Forty five percent of the corn crop in North Dakota yet to be harvested, based on the North Dakota Ag Statistics Services' Oct. 28 Crop Condition report
Only 55% of the crop had been harvested, compared to nearly 75% at the same time a year ago. The five year average for this time however is 57% harvest.
"Some farmers, particularly those who do not have on-farm drying facilities, are delaying their corn harvest in the hopes that moisture levels will drop sufficiently so that grain can be safely handled and stored," says Joel Ransom, North Dakota State University Extension Service agronomist.
Others are dealing with weather-related delays or struggling with the extra acres added this season.
"Many producers are now asking what happens when harvesting is delayed to late fall or early winter," Ransom says. "Though there is little quantitative data on yield losses due to delayed harvesting of corn in our state, there are obviously risks associated with it. These include wildlife damage, lodging, ear drop and harvest difficulties because of snow or wet weather."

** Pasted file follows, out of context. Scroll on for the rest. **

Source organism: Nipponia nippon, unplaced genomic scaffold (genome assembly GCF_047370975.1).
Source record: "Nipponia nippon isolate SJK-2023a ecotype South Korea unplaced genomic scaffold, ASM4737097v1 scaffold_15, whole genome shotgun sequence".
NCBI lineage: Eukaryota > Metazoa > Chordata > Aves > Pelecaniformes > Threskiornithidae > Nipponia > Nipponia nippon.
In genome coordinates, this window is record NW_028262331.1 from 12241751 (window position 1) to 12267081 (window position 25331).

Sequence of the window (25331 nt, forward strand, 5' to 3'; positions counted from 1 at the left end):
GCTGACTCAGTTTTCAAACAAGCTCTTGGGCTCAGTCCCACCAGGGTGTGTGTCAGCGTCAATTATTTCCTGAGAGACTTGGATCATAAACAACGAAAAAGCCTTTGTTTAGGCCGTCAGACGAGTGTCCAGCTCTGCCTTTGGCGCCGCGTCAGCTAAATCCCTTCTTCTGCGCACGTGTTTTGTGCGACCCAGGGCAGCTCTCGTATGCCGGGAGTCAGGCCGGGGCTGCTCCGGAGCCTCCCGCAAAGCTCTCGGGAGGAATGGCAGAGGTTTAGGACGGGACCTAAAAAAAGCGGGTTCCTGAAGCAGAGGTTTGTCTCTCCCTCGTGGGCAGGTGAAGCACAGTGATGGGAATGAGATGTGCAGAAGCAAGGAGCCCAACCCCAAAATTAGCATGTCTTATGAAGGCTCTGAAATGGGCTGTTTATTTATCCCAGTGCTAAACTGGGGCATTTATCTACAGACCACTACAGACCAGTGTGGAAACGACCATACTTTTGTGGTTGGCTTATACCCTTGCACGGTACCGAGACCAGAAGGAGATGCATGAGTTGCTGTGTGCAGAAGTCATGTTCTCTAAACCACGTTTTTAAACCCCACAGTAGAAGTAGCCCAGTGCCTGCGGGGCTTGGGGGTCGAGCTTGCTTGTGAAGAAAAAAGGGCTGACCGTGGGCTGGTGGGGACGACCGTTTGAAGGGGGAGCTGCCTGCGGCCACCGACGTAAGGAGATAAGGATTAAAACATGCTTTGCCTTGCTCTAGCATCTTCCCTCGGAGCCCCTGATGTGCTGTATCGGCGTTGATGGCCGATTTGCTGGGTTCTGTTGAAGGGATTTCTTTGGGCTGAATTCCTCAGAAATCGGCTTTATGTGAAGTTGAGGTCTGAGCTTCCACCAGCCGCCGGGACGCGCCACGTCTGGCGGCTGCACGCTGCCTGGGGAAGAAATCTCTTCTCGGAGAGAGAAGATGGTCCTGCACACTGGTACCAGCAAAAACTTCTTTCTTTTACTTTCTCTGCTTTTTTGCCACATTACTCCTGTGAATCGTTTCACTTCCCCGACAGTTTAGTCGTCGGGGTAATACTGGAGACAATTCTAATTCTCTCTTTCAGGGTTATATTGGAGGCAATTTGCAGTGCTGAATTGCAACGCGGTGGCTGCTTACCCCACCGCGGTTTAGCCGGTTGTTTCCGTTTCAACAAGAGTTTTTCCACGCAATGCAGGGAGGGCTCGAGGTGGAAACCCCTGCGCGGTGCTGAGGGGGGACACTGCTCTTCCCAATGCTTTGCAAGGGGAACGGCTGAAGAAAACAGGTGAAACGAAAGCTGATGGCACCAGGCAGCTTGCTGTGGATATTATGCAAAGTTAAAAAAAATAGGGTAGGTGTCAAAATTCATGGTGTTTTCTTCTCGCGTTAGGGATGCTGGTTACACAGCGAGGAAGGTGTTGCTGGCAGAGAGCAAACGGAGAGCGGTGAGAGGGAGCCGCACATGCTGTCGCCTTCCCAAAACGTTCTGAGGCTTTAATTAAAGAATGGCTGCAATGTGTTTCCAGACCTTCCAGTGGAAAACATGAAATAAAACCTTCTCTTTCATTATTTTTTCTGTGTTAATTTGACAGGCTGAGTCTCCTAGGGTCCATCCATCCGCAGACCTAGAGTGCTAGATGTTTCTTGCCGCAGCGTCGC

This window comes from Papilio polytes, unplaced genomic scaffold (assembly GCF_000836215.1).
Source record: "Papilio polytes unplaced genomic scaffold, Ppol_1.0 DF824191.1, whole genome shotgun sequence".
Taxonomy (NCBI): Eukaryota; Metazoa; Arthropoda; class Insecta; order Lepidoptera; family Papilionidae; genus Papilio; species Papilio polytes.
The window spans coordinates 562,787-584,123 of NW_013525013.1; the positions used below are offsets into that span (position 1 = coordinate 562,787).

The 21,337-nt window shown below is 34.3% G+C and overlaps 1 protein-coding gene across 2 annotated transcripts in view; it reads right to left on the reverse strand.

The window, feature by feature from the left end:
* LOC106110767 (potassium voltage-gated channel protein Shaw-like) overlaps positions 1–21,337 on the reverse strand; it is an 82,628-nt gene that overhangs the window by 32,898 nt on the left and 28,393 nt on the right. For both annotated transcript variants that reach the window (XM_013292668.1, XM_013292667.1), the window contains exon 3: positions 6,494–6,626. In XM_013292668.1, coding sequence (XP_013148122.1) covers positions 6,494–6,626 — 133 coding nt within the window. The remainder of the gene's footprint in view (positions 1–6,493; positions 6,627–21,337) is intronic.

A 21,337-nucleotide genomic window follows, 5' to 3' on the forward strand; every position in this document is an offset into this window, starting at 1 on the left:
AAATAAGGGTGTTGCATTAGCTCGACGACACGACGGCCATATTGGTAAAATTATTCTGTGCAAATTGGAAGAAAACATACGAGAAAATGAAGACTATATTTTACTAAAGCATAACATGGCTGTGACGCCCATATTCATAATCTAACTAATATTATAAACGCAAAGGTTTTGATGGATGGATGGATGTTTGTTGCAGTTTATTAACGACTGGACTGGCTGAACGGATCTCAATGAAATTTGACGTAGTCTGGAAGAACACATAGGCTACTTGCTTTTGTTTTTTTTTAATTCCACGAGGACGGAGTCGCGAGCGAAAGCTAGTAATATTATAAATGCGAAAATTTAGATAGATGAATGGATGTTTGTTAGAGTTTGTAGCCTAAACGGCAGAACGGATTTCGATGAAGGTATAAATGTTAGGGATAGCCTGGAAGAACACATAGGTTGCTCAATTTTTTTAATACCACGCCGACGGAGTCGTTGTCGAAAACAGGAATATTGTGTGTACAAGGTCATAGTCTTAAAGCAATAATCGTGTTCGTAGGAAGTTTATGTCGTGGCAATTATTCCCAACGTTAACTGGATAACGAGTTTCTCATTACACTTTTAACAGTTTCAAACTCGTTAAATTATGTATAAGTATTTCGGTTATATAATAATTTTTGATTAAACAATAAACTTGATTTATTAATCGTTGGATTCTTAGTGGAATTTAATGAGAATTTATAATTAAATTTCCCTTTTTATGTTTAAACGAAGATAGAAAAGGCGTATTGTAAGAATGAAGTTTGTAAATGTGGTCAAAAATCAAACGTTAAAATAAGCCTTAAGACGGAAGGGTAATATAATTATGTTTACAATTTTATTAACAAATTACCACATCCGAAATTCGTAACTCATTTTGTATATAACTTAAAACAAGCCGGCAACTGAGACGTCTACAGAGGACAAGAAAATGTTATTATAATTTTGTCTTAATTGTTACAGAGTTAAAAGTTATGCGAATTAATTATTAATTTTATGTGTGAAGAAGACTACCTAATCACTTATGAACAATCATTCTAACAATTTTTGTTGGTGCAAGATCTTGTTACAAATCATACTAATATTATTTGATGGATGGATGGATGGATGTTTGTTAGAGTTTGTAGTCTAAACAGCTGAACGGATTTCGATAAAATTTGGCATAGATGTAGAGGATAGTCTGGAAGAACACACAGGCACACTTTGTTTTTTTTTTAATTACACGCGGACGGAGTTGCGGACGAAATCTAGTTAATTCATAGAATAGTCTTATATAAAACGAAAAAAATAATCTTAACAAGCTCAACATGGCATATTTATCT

Data from research conducted by Peter Thomison and co-workers at Ohio State University sheds additional light on the problems associated with delayed harvesting. The multiyear study found that most losses occur if the corn harvest is delayed beyond Nov. 15.
"The vast majority of losses were associated with lodging, so not surprisingly, hybrids with poor stalk strength had greater losses," Ransom says. "Losses were greatest when higher populations were used because higher densities reduced stalk strength and predisposed the crop to lodging. Finally, there was little additional drying when the harvest was delayed beyond Nov. 15."
It is safe to assume that fields that experienced moisture stress during grain filling in North Dakota this year probably are the most prone to lodging and late-season losses.
"Don't count on any additional field drying after early November is the take-home message," Ransom says. "To minimize losses, harvest the most lodging-susceptible fields first because lodging tends to be the major cause of loss."
Ransom suggests using hybrids that mature early enough to avoid having to deal with excess moisture in early November and selecting hybrids that are known to have good stalk characteristics when planning for next year's corn crop.
"Of course, if you have active deer populations or a moose or two working your field, expect even greater losses," Ransom says.
NDSU Extension Communications provided information for this article.